Russia threatens to cut off oil following G7 and EU's price cap

Credit: AP

Russian authorities rejected a price cap on the country’s oil set by Ukraine’s Western supporters and threatened to stop supplying the nations that endorsed it.

On Saturday, the G7 and Australia joined the EU in adopting a $60 (£48) per-barrel price cap on Russian oil, in a bid to ramp up Western financial sanctions.

Kremlin spokesman Dmitry Peskov said Russia needed to analyse the situation before deciding on a specific response but that it would not accept the price ceiling. Russia’s permanent representative to international organisations in Vienna, Mikhail Ulyanov, warned that the cap’s European backers would come to rue their decision.

“From this year, Europe will live without Russian oil,” Mr Ulyanov tweeted. “Moscow has already made it clear that it will not supply oil to those countries that support anti-market price caps. Wait, very soon the EU will accuse Russia of using oil as a weapon.”

The office of Ukrainian President Volodymyr Zelenskyy, meanwhile, called on Saturday for a lower price cap, saying the one adopted by the EU and the Group of Seven leading economies didn’t go far enough.

The measure, which is due to come into effect on Monday, is hoped to reorder the global oil market to prevent price spikes and hit President Putin's war chest.

Europe needed to set the discounted price that other nations will pay by Monday, when an EU embargo on Russian oil shipped by sea and a ban on insurance for those supplies take effect.

US Treasury Secretary Janet Yellen said in a statement that the agreement will help restrict President Putin’s “primary source of revenue for his illegal war in Ukraine while simultaneously preserving the stability of global energy supplies.”

UK Chancellor Jeremy Hunt backed the move and stated the UK would not waver in its support for Ukraine and would look for additional avenues to "clamp down on Putin's funding streams".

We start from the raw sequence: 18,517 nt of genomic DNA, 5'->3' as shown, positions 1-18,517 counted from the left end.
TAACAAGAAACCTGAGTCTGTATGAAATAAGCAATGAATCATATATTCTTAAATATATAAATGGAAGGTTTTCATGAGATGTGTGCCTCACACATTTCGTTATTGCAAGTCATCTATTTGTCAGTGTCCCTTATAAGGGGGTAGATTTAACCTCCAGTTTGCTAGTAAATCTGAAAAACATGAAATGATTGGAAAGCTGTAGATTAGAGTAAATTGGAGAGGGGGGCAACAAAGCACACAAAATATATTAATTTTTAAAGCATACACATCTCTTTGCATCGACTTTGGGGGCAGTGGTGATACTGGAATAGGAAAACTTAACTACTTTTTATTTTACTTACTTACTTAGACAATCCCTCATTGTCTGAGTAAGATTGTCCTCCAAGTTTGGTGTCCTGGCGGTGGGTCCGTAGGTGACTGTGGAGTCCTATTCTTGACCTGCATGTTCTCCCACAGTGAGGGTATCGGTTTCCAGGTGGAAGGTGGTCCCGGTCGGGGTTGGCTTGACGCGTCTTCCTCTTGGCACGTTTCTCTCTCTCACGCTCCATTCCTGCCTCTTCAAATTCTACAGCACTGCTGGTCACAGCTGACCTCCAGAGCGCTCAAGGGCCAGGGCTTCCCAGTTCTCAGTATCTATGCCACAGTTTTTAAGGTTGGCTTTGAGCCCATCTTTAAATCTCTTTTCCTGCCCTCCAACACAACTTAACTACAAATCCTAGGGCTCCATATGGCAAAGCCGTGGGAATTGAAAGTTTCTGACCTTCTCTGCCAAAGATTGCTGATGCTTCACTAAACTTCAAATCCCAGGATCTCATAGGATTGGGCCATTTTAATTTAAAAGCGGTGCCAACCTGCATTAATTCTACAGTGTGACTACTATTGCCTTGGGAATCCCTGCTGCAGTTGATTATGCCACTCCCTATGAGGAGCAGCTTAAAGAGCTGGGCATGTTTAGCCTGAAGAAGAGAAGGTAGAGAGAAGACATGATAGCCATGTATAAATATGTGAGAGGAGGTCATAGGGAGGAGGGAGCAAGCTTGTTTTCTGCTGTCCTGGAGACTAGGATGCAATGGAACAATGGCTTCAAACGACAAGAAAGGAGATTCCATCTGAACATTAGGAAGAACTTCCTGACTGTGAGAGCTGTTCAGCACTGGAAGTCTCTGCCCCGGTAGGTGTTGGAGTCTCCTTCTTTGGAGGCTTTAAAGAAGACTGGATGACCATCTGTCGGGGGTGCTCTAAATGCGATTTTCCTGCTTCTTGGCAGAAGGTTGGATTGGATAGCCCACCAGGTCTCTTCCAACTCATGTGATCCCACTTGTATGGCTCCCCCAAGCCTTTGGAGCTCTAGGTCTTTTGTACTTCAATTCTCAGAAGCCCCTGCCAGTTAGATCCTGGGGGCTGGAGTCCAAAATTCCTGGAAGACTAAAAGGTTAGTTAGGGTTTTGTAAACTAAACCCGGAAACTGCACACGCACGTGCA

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The agreement comes after a last-minute flurry of negotiations. Poland long held up an EU agreement, seeking to set the cap as low as possible.

Following more than 24 hours of deliberations, when other EU nations had signalled they would back the deal, Warsaw finally relented late Friday.

As the cap was agreed, US President Joe Biden stated he does not intend to speak to his Russian counterpart, Vladimir Putin, about ending the Ukraine war as conditions for such discussions currently do not exist, White House officials said.

While UK Foreign Secretary James Cleverly warned that peace talks could give Putin a chance to rearm. Mr Cleverly said Western powers needed to be “very, very careful” if the Russian leader sought to initiate negotiations purporting to seek an end to the conflict.

A joint G7 statement stated that the group is “prepared to review and adjust the maximum price as appropriate," taking into account market developments and potential impacts on coalition members and low and middle-income countries.

Foreign Secretary James Cleverly has warned that Putin could use peace talks as an opportunity to rebuild Russia’s battered forces. Credit: PA

Some criticise that as not low enough to cut into one of Russia's main sources of income. It is still a big discount to international benchmark Brent, which slid to $85.48 a barrel, but could be high enough for Moscow to keep selling even while rejecting the idea of a cap.

There is a big risk to the global oil market of losing large amounts of crude from the world’s Number two producer.

It could drive up fuel prices for drivers worldwide, which has stirred political turmoil for US President Joe Biden and leaders in other nations.

Europe is already mired in an energy crisis, with governments facing protests over the soaring cost of living, while developing nations are even more vulnerable to shifts in energy costs.

Russia has already rerouted much of its supply to India, China and other Asian countries at discounted prices because Western customers have avoided it even before the EU embargo.